Rangers opening act a winner with Colby Lewis on the mound

04/06/2012 9:48 AM

03/24/2013 1:08 AM

Opening Day rates as the first of 162 games in the long major-league season, but it’s not an ordinary game no matter how often players say it is.

Count right-hander Colby Lewis as one of those who downplays the season opener, and he did nothing but tone down the rhetoric after he learned he would be starting Friday against Chicago.

Perhaps his hype control is why he has developed into the best big-game pitcher in Texas Rangers history. He showed it again as he struck out nine and allowed two runs in six innings to lead the Rangers to a 3-2 opening victory over the White Sox.

Ian Kinsler doubled, homered and scored twice, and Michael Young delivered the game-winning RBI in the seventh inning. Alexi Ogando and Mike Adams worked scoreless innings ahead of closer Joe Nathan, who nailed down his first save for his new team in front of a Rangers Ballpark crowd of 49,085.

“It was a well-played game,” said Young, who played in his 11th Opening Day game. “Obviously, we fed off of 50,000 strong in our crowd.

They’re starting to spoil us with that kind of atmosphere and electricity.”

Lewis did everything the Rangers have come to expect, logging innings and keeping his team in the hunt, and everything they risk losing after this season.

He’s a free agent after the year. While the extension talk this off-season centered on Josh Hamilton, Ian Kinsler and Mike Napoli, Lewis was hardly mentioned.

Friday was just one game, as Lewis often says, but he has a track record the Rangers might want to keep around beyond this season.

“That would be great,” said Lewis, who is pitching for the bargain price of $3.25 million this year. “If they don’t want me, they don’t want me. It would be awesome if it worked out.”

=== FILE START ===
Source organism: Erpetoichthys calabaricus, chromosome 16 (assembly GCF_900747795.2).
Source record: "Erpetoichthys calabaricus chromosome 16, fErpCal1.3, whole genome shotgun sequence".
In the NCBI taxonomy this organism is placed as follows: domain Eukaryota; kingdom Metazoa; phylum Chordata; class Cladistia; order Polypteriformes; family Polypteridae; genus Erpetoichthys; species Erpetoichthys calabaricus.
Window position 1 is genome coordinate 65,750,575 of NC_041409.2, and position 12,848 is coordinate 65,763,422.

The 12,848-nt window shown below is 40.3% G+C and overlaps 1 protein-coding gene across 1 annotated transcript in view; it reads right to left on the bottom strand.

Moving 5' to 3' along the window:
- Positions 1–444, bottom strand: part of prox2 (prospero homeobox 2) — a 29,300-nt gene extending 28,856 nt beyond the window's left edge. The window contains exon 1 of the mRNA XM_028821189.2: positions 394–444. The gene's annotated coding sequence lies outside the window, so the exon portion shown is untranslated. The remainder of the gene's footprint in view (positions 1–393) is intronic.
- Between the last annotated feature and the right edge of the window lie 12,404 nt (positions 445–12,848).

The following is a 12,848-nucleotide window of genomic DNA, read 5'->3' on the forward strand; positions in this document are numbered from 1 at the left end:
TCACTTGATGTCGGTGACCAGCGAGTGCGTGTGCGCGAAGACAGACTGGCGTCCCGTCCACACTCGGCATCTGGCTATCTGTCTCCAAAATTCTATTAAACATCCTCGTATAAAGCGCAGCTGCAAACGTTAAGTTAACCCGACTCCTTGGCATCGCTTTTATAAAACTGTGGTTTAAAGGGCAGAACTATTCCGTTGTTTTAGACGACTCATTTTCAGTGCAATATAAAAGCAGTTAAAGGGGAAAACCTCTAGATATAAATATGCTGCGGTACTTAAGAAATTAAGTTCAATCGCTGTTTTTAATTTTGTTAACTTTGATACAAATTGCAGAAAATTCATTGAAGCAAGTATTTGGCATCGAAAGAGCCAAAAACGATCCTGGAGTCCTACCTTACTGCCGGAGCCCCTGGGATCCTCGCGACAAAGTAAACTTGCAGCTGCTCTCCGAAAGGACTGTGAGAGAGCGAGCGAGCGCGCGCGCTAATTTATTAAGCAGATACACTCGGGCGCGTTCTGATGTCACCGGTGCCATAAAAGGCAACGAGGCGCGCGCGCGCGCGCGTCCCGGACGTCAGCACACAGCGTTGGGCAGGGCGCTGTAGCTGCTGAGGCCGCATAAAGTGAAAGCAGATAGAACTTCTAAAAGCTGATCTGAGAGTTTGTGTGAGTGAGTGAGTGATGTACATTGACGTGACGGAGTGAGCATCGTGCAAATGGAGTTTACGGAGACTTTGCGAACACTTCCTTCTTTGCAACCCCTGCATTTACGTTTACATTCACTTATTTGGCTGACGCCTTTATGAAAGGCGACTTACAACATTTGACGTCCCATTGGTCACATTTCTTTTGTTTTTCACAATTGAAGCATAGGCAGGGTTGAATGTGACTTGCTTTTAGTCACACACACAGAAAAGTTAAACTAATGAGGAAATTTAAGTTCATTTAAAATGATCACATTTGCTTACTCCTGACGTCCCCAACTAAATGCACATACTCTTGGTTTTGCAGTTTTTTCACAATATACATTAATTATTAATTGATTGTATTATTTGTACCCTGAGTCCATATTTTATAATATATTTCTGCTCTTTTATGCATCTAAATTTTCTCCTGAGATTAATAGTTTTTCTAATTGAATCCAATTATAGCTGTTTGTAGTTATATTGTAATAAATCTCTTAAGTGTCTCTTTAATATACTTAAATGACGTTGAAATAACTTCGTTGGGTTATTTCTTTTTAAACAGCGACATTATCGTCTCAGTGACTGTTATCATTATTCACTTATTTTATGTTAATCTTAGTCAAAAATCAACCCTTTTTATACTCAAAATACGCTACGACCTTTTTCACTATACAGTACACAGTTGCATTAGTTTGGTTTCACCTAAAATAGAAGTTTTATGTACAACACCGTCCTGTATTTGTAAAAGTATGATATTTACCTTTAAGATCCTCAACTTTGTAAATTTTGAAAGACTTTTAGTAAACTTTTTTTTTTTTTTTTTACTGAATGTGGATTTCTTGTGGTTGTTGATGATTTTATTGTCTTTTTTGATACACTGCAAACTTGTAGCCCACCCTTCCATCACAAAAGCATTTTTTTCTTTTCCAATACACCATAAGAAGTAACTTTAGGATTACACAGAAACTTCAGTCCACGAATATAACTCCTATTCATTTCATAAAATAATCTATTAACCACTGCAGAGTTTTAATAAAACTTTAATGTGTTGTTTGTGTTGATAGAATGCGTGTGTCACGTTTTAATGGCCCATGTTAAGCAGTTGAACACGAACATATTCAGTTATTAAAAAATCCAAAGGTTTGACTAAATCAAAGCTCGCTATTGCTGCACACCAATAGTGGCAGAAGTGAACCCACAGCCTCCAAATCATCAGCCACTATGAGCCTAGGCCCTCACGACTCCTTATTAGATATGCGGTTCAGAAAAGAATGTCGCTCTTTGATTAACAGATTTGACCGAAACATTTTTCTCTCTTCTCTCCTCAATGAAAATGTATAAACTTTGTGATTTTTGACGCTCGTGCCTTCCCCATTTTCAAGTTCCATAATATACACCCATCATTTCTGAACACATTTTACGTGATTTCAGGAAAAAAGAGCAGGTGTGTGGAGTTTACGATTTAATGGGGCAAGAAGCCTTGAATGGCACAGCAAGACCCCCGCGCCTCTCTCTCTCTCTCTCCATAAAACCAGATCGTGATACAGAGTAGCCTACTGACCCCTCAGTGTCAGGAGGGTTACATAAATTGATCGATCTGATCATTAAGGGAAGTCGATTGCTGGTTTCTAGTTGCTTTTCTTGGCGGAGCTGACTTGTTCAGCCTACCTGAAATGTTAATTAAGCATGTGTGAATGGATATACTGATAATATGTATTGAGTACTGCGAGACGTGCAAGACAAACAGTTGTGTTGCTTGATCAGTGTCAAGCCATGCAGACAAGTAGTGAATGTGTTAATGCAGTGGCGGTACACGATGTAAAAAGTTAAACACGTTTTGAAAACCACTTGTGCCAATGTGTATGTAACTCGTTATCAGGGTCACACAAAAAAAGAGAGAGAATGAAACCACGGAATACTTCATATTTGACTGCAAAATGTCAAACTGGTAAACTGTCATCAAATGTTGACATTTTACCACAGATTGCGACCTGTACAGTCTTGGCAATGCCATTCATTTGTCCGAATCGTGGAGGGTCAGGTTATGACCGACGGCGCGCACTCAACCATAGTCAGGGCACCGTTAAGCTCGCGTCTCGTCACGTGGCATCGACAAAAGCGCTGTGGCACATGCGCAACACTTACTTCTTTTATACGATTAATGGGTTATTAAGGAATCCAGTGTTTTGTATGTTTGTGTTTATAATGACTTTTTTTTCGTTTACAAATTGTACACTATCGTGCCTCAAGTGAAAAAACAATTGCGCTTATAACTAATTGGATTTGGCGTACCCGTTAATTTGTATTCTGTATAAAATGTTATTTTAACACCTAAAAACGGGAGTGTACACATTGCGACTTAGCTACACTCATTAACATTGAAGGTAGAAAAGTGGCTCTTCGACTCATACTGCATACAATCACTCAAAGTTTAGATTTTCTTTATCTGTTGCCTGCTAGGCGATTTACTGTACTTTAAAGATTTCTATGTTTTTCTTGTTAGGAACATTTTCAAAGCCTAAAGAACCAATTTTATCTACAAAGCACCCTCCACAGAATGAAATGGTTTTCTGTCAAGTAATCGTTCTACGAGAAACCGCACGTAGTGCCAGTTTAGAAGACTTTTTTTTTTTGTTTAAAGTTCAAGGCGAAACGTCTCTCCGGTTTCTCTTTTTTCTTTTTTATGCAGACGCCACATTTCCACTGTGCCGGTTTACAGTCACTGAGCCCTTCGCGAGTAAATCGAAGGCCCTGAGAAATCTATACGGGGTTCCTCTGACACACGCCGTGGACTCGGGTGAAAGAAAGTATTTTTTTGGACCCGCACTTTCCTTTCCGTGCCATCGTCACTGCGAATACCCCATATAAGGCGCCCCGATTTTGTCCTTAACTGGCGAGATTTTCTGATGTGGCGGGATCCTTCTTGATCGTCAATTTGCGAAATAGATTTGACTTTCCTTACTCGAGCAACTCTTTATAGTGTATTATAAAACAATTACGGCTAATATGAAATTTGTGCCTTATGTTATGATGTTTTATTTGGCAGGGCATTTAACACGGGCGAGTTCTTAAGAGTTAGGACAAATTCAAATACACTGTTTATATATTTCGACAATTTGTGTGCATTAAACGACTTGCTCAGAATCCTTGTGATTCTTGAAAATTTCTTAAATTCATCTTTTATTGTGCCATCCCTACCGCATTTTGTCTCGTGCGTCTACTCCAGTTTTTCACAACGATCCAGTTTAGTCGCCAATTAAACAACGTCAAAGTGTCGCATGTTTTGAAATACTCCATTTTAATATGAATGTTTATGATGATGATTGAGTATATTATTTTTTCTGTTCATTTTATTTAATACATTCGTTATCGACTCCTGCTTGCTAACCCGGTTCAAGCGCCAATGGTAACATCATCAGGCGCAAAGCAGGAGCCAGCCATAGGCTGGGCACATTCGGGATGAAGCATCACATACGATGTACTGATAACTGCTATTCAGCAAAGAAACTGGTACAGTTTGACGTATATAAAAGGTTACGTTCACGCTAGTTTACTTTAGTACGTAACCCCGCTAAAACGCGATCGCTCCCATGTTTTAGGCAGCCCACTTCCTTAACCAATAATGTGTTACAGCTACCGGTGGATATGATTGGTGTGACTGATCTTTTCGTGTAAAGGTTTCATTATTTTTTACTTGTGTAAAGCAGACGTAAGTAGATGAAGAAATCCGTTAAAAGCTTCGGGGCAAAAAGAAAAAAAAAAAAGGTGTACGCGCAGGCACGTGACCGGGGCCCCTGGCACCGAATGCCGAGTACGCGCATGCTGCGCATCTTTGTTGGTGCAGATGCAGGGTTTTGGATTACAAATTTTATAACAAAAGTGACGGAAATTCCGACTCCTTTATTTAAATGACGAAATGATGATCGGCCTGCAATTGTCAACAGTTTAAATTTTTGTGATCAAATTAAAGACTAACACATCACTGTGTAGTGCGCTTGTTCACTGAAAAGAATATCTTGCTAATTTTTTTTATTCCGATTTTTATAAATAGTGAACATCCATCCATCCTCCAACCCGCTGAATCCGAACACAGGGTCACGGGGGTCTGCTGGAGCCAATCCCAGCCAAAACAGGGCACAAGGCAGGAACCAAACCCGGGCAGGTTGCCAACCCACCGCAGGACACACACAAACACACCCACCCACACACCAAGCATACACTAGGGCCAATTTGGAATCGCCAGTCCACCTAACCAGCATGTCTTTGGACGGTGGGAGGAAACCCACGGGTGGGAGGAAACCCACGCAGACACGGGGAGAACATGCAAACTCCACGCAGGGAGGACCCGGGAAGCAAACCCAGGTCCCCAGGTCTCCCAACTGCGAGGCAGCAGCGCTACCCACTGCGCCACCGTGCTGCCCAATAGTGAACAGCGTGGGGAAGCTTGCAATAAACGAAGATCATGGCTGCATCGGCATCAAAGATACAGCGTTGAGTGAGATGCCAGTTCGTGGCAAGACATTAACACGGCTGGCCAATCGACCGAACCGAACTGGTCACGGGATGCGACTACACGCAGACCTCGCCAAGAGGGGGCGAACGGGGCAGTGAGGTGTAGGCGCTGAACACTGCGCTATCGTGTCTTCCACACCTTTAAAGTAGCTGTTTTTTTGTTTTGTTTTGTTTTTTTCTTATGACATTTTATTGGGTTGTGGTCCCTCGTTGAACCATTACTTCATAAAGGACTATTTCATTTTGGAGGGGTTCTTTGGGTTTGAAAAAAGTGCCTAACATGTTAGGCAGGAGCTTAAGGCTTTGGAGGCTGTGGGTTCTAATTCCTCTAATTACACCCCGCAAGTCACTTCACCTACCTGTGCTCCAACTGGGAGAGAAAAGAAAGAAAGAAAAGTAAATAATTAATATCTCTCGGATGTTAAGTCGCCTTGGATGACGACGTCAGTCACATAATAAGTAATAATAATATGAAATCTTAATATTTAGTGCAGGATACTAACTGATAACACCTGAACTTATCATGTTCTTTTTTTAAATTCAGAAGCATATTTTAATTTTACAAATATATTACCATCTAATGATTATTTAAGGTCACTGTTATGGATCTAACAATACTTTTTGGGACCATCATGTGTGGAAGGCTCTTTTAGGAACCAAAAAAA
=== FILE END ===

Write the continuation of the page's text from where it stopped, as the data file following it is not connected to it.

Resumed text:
Lewis logged 200 innings in his first two seasons after returning from Japan and won a career-high 14 games in 2011. He’s also 4-1 with a 2.34 ERA in eight starts on the big stage of the postseason.

He’s now 1-0 on Opening Day in the majors. He avoided trouble until the sixth, when Chicago scored both its runs to wipe out a 2-0 deficit. Adam Dunn hit a 431-foot blast into the home-run porch to start the inning, and Alex Rios scored from first on a single into the left-field gap by Alexei Ramirez.

Hamilton, though, started the Rangers’ half with a single off John Danks, went to second as third baseman Brent Morel bobbled an Adrian Beltre grounder, and scored as Young delivered a single to left.

The three-headed relief beast of Ogando, Adams and Nathan made the one-run lead stand as the Rangers won their season opener for a fourth straight year.

Lewis, though, did what the Rangers wanted him to do in a big-game atmosphere.

“It was exactly what I thought it was going to be,” said Lewis, who matched Nolan Ryan’s club mark for strikeouts on Opening Day.

“You start with the goose bumps and the jitters just like it was any other time in the postseason. Once you throw that first strike, it’s over, it’s back to work.

“It’s how big you want to make the situation. Regardless of what the situation is, you’ve got to go out there and compete and keep your team in the game.”

The Rangers staked Lewis to an early lead as Kinsler led off with a double, went to second on a bunt by Elvis Andrus and scored on a sacrifice fly by Hamilton.

Kinsler swatted a solo homer in the third, depositing a hanging breaking ball into the first row of the left-field seats. Then, Lewis did what he seemingly always does.

“He proved himself again as being a big-game pitcher,” Kinsler said. “We have a lot of talent in our rotation. To put him as the No. 1 starter tells you what kind of composure he has and what kind of pitcher he is.”

For openers, and on the big stage yet again, Lewis looked like the kind of pitcher the Rangers should want to have around beyond this year.

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